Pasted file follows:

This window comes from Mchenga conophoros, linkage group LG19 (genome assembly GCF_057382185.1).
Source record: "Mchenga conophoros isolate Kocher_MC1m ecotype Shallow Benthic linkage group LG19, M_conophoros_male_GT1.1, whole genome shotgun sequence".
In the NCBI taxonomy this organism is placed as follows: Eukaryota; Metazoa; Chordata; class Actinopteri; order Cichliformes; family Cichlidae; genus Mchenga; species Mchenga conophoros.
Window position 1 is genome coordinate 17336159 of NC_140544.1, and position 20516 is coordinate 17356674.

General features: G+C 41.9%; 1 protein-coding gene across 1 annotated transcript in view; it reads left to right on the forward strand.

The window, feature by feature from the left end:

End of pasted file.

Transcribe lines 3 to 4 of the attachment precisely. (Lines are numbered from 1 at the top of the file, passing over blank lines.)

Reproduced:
In the NCBI taxonomy this organism is placed as follows: Eukaryota; Metazoa; Chordata; class Actinopteri; order Cichliformes; family Cichlidae; genus Mchenga; species Mchenga conophoros.
Window position 1 is genome coordinate 17336159 of NC_140544.1, and position 20516 is coordinate 17356674.